This website uses cookies to ensure you get the best experience. By clicking or navigating the site you agree to allow our collection of information through cookies. More info

2 minutes to read Posted on Wednesday September 27, 2023

Updated on Monday November 6, 2023

portrait of Marta Franceschini

Marta Franceschini

Head of Communications and Editorial , European Fashion Heritage Association

portrait of Sofie Taes

Sofie Taes

Research Assistant / Curator / Comms officer , Catholic University of Leuven

Discover how DE-BIAS is developing a methodology for knowledge co-creation

How can we co-create knowledge to ‘de-bias’ cultural heritage collections? Discover a methodology being developed within the DE-BIAS project to support this aim, in cooperation with the project’s collaborating communities.

Picture of colourful forms - oil painting.
Színes formák
Óvári László
Rippl-Rónai Megyei Hatókörű Városi Múzeum - Kaposvár

One key element of DE-BIAS - a two-year project funded under the Digital Europe Programme - is the active involvement of communities in the definition of a vocabulary. The vocabulary’s terms will be fed to an AI-driven tool intended to detect use of inappropriate language in metadata and signal this to people using The vocabulary will be developed based on research and a series of community-oriented and -driven events. The events are intended to help participants and the project to produce knowledge together, co-creating insights that can help the cultural heritage sector to (re)investigate metadata.

We began by working on a community engagement methodology to help us understand how active participation of the four targeted communities could develop, including through continuous conversations with community representatives and feedback loops between community members and the project team. The idea to engage moderators/facilitators, seen by the communities as their representatives and spokespersons, was pivotal.

The methodology will continue to evolve as the project works with different communities, and at the end of the project it will be made fully available as a resource for cultural institutions wanting to develop their own user engagement strategies. For now, we summarise the approach taken below.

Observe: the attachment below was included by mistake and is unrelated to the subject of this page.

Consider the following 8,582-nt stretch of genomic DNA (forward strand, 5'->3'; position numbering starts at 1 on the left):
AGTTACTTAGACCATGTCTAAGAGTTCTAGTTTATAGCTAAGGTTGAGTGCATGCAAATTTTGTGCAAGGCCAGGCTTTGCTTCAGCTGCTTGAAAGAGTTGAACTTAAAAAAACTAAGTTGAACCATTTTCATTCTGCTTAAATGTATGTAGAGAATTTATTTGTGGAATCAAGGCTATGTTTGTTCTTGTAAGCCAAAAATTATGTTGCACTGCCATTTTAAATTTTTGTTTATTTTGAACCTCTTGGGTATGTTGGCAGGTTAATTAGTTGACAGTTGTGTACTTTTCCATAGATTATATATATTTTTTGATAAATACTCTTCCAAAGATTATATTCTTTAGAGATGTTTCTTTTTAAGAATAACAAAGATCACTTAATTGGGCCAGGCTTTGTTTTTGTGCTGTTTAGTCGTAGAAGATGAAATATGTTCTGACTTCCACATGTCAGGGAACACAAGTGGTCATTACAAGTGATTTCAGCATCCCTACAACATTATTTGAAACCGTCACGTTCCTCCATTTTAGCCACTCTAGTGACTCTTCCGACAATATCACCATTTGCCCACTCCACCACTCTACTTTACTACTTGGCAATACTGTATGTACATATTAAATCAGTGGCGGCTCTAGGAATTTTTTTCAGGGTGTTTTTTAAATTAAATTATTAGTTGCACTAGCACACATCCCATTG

Shaping the methodology

A firm foundation for the methodology was laid by project partner ECCOM, whose experience in community events served as the basis of our discussions on methods, and a series of first approaches with communities. Parallel to the early work on the methodology, we decided to set up dedicated monthly meetings to discuss the issues and progress of the conversation with communities on a case-by-case basis. These ‘CommuniTeam’ meetings serve as a necessary ‘touch-base’ to share good practices and discuss together how to move the project forward. They have so far proven fundamental for the integration of key methodological tools in every encounter with communities, noting that there cannot be a one-size-fits-all approach.

Acknowledging the differences between individuals and communities has been made clear both by collecting a list of other projects focused on terminologies and biassed language in cultural heritage, and by establishing strong bonds with peers and with experts actively involved in these topics. In this area, the support of a pool of experts with different interests and roles who form the Advisory Board of the project is key to highlight complexities and address them in our work. Flexibility is very important, as is openness to criticism.

The meetings and conversations both with the CommuniTeam and the Advisory Board helped us to identify the staples of our community engagement methodology, which include: nourishing intercultural dialogue; creating a safe space to share experiences and valuing any kind of comment from the encounter with stories, artefacts and their metadata; introducing the project but then letting the community drive the conversation; supporting the people involved in approaching the data; stressing the continuity of the project by following-up, gathering feedback and discussing it thoroughly; and arranging ways to give back to the communities according to their needs and priorities.

Initiating a conversation: the fundamental questions

The preliminary work is fundamental to better understand the main ‘ingredients’ composing our methodology. These ingredients take the form of answers to three main questions: What do we do to start a conversation? How do we shape this conversation? And why are we doing this work?

We are working on a list of possible answers, considering different scenarios, useful to compose a sort of checklist of elements. These elements will form the basis of the methodological guidelines for cultural heritage professionals engaging in co-creation activities: both a current resource for the project and its future legacy, soon to be made available for cultural heritage institutions to refer to, use, and adapt to their needs.

As we are learning in our work with communities, a methodology must be fluid enough to accommodate changes and additions. This is why the list will of course be indicative, and an ongoing work-in-progress, as it will have to be always adapted according to the ways in which the work with a specific community unfolds.

Find out more

Our next post will describe the very first encounters with communities, framing them as concrete cases, and will detail how the meetings with the communities collaborating with the project helped the methodology to develop. You can discover more about the DE-BIAS project on the project page.